The Golden Age is Western Europe. Almost every country here has a better standard of living than the USA. And fuck all of the conservatives who say that everything is falling apart here. As bas off as Spain may be right now they still have it better than a lot of America. Ayn Rand and all she stood for is a fucking lie. Her side has lost. The job of a society is to care and protect ALL citizens (and non-citizens, more and more); it isn’t to insure that rich assholes are catered to at every step.

One might argue that our long history of government bailouts for businesses and investors (SL crisis, Chrysler, etc) has created a business culture that gambles expecting to be bailed out. Deregulation, while good in principle, when conducted in a government-coddled business culture predictably led to disaster.

I'm playing devils advocate. I think there are a lot of other very good arguments that demonstrate that the Friedman's and Rand's economic ideologies were not well founded, but this simple slider argument isn't one of them.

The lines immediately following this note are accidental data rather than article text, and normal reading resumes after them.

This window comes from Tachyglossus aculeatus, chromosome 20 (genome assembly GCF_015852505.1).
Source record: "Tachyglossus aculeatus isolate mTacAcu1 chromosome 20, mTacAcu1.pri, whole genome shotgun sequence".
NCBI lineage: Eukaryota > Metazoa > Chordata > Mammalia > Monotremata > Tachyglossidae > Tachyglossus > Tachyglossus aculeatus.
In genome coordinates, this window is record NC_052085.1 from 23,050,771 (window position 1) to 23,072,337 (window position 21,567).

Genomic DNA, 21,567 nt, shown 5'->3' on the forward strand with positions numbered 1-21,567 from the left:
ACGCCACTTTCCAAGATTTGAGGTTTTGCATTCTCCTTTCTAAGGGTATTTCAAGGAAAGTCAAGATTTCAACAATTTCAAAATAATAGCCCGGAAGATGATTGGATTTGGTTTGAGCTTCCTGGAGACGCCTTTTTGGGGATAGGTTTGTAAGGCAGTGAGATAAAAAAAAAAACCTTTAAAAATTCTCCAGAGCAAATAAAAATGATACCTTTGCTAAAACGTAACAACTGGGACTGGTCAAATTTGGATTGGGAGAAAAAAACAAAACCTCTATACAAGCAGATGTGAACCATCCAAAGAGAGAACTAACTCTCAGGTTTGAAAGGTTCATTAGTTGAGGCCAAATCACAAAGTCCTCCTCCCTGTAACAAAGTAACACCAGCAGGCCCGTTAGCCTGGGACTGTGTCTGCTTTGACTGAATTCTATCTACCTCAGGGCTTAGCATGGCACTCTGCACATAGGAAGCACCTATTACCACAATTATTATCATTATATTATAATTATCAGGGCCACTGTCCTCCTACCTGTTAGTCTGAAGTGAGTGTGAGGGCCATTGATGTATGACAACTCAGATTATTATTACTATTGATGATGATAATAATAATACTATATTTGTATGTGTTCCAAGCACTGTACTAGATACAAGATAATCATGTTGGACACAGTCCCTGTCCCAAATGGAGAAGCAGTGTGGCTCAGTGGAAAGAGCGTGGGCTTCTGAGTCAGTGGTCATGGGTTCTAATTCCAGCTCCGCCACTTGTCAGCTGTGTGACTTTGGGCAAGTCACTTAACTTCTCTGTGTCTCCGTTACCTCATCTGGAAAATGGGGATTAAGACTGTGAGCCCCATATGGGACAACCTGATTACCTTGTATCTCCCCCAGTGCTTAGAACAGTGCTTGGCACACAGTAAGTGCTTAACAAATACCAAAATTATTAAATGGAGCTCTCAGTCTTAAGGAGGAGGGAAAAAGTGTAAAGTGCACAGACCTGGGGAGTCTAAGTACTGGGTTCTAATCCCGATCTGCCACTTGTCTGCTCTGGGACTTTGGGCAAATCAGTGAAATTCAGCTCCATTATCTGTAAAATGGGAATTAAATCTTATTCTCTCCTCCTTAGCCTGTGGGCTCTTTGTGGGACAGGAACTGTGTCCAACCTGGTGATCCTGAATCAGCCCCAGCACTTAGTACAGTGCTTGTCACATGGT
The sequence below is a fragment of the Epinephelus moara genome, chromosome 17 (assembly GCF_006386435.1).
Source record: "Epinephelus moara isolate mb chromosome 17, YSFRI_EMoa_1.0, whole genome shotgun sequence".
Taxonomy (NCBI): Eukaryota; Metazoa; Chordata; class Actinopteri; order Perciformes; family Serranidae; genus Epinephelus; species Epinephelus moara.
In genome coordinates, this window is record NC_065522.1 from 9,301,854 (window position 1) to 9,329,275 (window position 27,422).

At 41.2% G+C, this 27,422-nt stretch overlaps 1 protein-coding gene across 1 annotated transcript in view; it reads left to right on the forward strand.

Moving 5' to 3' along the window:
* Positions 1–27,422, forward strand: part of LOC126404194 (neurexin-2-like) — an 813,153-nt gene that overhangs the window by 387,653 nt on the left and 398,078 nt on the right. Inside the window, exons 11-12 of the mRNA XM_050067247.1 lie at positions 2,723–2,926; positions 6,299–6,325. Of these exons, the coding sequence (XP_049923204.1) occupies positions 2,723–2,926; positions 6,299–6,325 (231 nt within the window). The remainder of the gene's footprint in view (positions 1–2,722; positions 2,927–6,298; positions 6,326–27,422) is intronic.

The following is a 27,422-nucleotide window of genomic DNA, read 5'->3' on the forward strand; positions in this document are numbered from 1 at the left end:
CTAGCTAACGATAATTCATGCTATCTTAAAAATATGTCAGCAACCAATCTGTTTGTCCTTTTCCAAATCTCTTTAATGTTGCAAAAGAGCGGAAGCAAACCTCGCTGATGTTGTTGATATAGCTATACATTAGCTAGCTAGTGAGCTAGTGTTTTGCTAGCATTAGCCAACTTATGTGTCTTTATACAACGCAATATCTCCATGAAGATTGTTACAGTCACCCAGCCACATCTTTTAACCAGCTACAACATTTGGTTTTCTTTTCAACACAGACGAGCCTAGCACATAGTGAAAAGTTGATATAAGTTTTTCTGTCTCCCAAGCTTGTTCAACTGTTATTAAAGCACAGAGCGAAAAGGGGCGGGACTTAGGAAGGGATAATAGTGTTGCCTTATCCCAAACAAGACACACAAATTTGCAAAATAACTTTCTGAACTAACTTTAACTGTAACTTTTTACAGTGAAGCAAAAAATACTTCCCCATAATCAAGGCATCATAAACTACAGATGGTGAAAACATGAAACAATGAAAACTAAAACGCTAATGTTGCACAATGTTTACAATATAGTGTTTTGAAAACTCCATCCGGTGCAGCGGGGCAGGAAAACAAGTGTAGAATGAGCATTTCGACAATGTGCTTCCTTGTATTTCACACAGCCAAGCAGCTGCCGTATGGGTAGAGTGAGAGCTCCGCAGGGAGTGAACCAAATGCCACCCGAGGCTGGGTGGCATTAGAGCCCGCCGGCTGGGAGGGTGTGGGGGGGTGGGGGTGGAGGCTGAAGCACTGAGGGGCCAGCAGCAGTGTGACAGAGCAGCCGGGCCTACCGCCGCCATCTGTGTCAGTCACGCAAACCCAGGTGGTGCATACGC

It's not even very fair minded given that government size and spending increased dramatically in un-Randian and un-Friedman like fashion during the years leading up to the financial crisis. Yes, we've seen deregulation, but we've also seen an increase in government money manipulating the economy.

It's not even very fair minded given that government size and spending increased dramatically in un-Randian and un-Friedman like fashion during the years leading up to the financial crisis.

Nope. From 1980 to 2007, Federal Government spending fluctuated within a percent or two of 20%. In fact, the biggest deviation from 20% came with the Reagan "defense" build-up. The recent spending uptick is largely the effect of increased unemployment payments and loss of Federal revenue.

On the other hand, what has changed is the percentage of GDP collected in Federal taxes, which are now at the lowest level they've been since 1950 and the percentage of income raked in by the top income households, especially the top 1%, who now pull in about a quarter of all income and therefore almost half of all disposable income.

damn numbers.